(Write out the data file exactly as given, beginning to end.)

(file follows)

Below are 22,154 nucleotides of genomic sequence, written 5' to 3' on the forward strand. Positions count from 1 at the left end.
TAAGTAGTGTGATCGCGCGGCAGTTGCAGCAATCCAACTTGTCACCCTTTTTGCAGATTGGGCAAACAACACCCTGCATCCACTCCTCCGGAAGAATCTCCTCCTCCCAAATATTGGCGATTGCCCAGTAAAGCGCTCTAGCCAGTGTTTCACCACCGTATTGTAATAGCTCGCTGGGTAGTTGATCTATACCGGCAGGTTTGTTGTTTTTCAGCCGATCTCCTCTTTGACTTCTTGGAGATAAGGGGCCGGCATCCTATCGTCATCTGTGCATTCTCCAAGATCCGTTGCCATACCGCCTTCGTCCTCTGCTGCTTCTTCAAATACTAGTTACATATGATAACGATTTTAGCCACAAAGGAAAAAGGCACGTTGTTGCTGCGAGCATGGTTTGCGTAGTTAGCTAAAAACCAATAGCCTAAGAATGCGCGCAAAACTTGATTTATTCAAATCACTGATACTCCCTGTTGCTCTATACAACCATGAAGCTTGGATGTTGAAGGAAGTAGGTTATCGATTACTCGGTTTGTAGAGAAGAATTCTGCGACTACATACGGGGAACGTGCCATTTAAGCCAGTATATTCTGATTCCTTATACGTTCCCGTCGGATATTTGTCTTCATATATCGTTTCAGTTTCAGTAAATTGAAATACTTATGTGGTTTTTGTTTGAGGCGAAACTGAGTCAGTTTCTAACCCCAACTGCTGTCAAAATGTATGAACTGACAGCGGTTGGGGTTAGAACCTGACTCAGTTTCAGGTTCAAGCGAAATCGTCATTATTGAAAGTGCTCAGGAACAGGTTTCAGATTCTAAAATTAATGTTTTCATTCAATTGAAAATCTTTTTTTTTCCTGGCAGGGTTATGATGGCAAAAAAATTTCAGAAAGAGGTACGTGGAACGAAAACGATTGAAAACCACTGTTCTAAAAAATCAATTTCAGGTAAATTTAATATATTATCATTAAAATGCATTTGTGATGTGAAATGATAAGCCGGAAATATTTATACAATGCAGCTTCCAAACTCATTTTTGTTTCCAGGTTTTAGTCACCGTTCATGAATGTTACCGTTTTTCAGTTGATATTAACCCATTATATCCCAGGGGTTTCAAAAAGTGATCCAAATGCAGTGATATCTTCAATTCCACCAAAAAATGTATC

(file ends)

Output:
Below are 22,154 nucleotides of genomic sequence, written 5' to 3' on the forward strand. Positions count from 1 at the left end.
TAAGTAGTGTGATCGCGCGGCAGTTGCAGCAATCCAACTTGTCACCCTTTTTGCAGATTGGGCAAACAACACCCTGCATCCACTCCTCCGGAAGAATCTCCTCCTCCCAAATATTGGCGATTGCCCAGTAAAGCGCTCTAGCCAGTGTTTCACCACCGTATTGTAATAGCTCGCTGGGTAGTTGATCTATACCGGCAGGTTTGTTGTTTTTCAGCCGATCTCCTCTTTGACTTCTTGGAGATAAGGGGCCGGCATCCTATCGTCATCTGTGCATTCTCCAAGATCCGTTGCCATACCGCCTTCGTCCTCTGCTGCTTCTTCAAATACTAGTTACATATGATAACGATTTTAGCCACAAAGGAAAAAGGCACGTTGTTGCTGCGAGCATGGTTTGCGTAGTTAGCTAAAAACCAATAGCCTAAGAATGCGCGCAAAACTTGATTTATTCAAATCACTGATACTCCCTGTTGCTCTATACAACCATGAAGCTTGGATGTTGAAGGAAGTAGGTTATCGATTACTCGGTTTGTAGAGAAGAATTCTGCGACTACATACGGGGAACGTGCCATTTAAGCCAGTATATTCTGATTCCTTATACGTTCCCGTCGGATATTTGTCTTCATATATCGTTTCAGTTTCAGTAAATTGAAATACTTATGTGGTTTTTGTTTGAGGCGAAACTGAGTCAGTTTCTAACCCCAACTGCTGTCAAAATGTATGAACTGACAGCGGTTGGGGTTAGAACCTGACTCAGTTTCAGGTTCAAGCGAAATCGTCATTATTGAAAGTGCTCAGGAACAGGTTTCAGATTCTAAAATTAATGTTTTCATTCAATTGAAAATCTTTTTTTTTCCTGGCAGGGTTATGATGGCAAAAAAATTTCAGAAAGAGGTACGTGGAACGAAAACGATTGAAAACCACTGTTCTAAAAAATCAATTTCAGGTAAATTTAATATATTATCATTAAAATGCATTTGTGATGTGAAATGATAAGCCGGAAATATTTATACAATGCAGCTTCCAAACTCATTTTTGTTTCCAGGTTTTAGTCACCGTTCATGAATGTTACCGTTTTTCAGTTGATATTAACCCATTATATCCCAGGGGTTTCAAAAAGTGATCCAAATGCAGTGATATCTTCAATTCCACCAAAAAATGTATC